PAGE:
MSDN mobile Applications development

Bb985493.jour14_BestPractices_image001(en-us,MSDN.10).jpgBy Kulathumani Hariharan

Summary: Extending enterprise applications to mobile devices is increasingly becoming a priority for organizations optimizing their workforce. To achieve the desired result of a robust, scalable, secure, and responsive mobile solution with multiple device platform support, many components need to work together. The challenge is to seamlessly extend various flavors of enterprise applications, many based on a variety of technologies and platforms, on to mobile devices. This article outlines the components required to extend a generic enterprise application on to mobile devices, covers some best practices and recommendations, and describes a case study based on a real-world implementation.

Mobile Solution Overview

When extending enterprise applications to mobile devices, many solutions require a three-tier approach: the enterprise application itself, mobile middleware, and the mobile client application.

Enterprise Application. There are, of course, many flavors of enterprise applications that can be extended on to mobile devices, such as Customer Relation Management (CRM), Enterprise Resource Planning (ERP), and Business Intelligence (BI).

Mobile Middleware. As most enterprise applications don’t have a direct way of working with devices, mobile middleware (as it will be called in this article) plays a crucial role. Some of the important features of this tier include security, data synchronization, device management, and the necessary support for multiple devices.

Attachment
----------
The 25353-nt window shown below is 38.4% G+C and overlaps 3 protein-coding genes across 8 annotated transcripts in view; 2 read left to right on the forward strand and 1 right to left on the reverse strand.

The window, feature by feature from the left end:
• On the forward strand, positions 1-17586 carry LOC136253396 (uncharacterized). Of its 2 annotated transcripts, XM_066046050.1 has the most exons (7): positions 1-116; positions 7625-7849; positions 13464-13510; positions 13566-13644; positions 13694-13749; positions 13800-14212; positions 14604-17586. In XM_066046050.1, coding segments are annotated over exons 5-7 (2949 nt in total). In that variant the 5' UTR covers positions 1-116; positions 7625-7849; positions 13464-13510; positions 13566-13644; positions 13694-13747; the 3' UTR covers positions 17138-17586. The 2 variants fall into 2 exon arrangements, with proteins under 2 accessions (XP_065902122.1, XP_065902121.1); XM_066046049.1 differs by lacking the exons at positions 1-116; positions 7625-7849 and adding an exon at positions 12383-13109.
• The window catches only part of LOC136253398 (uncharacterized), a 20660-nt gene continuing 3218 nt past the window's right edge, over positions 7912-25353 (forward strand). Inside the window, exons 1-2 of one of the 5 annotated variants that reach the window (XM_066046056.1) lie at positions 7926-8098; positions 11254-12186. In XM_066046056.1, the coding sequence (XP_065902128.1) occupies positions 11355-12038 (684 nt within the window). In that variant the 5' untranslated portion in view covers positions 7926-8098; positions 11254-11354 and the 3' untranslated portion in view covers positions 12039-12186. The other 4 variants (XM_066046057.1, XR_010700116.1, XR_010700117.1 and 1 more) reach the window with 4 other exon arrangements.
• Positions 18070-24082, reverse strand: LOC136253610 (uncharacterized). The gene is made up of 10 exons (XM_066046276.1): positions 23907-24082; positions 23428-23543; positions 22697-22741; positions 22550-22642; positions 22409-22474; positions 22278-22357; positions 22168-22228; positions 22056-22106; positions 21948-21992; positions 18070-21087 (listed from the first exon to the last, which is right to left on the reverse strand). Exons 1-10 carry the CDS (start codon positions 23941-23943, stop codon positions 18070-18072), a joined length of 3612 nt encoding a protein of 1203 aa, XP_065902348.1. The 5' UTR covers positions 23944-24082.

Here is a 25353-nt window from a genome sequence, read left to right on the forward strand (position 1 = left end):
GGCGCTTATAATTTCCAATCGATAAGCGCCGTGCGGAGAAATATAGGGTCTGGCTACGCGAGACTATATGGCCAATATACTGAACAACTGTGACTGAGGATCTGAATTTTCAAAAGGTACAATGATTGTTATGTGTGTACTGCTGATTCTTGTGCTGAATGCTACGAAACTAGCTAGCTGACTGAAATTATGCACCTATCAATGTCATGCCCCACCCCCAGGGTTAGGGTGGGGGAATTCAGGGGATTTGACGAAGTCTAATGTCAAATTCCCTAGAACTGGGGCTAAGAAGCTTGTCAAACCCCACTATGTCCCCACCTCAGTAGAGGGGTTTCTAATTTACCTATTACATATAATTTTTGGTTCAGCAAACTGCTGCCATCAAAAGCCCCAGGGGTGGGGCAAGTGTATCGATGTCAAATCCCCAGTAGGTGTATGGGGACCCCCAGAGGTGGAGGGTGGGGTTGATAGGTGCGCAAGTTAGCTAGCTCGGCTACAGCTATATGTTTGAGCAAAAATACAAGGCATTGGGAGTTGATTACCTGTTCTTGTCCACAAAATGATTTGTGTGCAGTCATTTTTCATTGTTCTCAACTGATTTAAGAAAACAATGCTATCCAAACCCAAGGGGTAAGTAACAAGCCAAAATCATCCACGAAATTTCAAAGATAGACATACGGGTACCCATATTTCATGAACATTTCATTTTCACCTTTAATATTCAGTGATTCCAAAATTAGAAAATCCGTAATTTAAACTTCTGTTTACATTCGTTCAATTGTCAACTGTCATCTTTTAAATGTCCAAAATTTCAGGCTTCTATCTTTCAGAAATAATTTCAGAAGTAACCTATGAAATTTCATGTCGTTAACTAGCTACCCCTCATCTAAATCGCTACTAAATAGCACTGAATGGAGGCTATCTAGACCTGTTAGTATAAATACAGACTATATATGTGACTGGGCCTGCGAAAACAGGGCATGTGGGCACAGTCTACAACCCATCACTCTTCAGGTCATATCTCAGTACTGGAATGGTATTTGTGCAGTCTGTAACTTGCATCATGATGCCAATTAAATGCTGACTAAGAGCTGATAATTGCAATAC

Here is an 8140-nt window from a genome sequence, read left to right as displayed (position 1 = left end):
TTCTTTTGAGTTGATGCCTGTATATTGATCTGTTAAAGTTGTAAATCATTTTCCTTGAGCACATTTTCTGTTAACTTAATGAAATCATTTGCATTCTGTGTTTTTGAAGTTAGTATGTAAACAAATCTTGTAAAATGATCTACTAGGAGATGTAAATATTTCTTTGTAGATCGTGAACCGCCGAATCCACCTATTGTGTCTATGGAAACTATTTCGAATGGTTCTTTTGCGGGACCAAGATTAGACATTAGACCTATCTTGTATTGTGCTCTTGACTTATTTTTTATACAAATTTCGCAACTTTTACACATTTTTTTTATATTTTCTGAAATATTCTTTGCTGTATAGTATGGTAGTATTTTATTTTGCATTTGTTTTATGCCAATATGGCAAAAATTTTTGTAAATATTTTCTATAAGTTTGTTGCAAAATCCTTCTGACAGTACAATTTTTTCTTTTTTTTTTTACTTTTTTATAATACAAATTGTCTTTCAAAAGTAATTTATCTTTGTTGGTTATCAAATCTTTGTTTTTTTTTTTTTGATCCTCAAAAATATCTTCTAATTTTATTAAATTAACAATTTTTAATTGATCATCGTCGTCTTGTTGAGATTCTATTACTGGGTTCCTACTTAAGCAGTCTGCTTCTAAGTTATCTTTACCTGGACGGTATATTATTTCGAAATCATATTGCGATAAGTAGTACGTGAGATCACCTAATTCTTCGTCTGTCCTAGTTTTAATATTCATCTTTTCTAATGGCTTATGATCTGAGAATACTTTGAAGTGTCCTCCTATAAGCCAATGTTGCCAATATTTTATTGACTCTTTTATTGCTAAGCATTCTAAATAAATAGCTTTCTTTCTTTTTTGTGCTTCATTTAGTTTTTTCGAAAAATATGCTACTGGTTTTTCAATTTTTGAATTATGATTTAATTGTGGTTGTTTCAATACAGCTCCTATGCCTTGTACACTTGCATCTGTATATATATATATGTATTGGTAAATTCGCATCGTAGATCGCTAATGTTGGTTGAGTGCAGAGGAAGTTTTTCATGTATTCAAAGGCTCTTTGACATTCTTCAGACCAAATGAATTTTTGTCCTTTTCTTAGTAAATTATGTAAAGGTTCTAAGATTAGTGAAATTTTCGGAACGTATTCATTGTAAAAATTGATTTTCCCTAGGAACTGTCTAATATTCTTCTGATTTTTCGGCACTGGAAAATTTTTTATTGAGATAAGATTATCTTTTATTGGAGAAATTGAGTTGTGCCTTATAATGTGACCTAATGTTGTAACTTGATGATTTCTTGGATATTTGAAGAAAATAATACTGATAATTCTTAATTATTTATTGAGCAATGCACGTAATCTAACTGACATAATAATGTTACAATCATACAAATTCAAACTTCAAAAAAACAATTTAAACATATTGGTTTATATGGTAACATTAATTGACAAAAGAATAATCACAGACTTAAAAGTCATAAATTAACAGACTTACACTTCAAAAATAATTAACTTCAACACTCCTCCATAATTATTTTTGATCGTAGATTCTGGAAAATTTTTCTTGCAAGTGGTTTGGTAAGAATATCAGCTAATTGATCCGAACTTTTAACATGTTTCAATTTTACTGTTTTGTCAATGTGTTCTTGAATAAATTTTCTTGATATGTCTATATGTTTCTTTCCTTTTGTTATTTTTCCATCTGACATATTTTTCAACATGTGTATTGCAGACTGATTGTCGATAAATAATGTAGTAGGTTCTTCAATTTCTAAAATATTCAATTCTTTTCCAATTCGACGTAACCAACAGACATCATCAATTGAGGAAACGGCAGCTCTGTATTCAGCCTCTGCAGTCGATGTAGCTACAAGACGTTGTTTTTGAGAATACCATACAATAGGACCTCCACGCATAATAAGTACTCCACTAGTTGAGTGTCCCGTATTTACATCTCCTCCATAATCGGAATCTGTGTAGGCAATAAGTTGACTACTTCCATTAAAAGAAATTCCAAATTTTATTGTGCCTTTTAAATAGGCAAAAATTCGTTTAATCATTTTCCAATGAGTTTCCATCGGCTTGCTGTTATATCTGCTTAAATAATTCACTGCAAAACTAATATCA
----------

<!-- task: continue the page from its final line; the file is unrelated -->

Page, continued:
Mobile Client Application. The mobile client application is, of course, the software that will run on the device. There are many considerations at this tier, including data availability, communication with middleware, local resource utilization, and local data storage. In addition, many business factors need to be considered. For example, who are the target users? How critical is it to have the latest data? Are there restrictions for storing data on the device? What provisions are there in case of no network connectivity?

When selecting the platform for the device, we see three main options:

  • Online Applications (also known as a thin client). This is client software, normally a browser, used when connectivity can be guaranteed. Without a connection, the mobile application does not work.
  • Offline Applications (also known as a thick client). This is client software installed locally to the device that holds all required data for the duration of most operations, and synchronizes at the end of each day or a preconfigured period of time.
  • Occasionally Connected Applications (also known as a smart client). This is client software installed locally, similar to the offline model, but where the application can update and refresh data at any point in time. The frequency of the data refresh depends on the criticality of the application.

Using the above three tiers as reference, let’s now explore what this means for a product-based Sales Force Automation / Field Force Automation (SFA/FFA).

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8 app features you need, when optimising for the mobile web PT.2  — WhaTech
Given URL is not allowed by the Application configuration.: One or more of the given URLs is not allowed by the App's settings. It must match the Website URL or Canvas URL, or the domain must be a subdomain of one of the App's domains.


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1.) Simplicity of the conceptual model
2.)  The developer tools that come with the platform
I had never been charmed by a platform, then I met iOS. I get little butterflies when I program on it. Its like the Notebook. It uses such a simple MVC paradigm for development that gives you a real nice set of rails to develop you app along. Further, the development tools available for iOS, namely XCode, are top notch. Its a beautiful IDE, and its Interface Builder is extremely powerful, and simple to use.
Android on the other hand leaves a bad taste in my mouth, namely the conceptual model for An…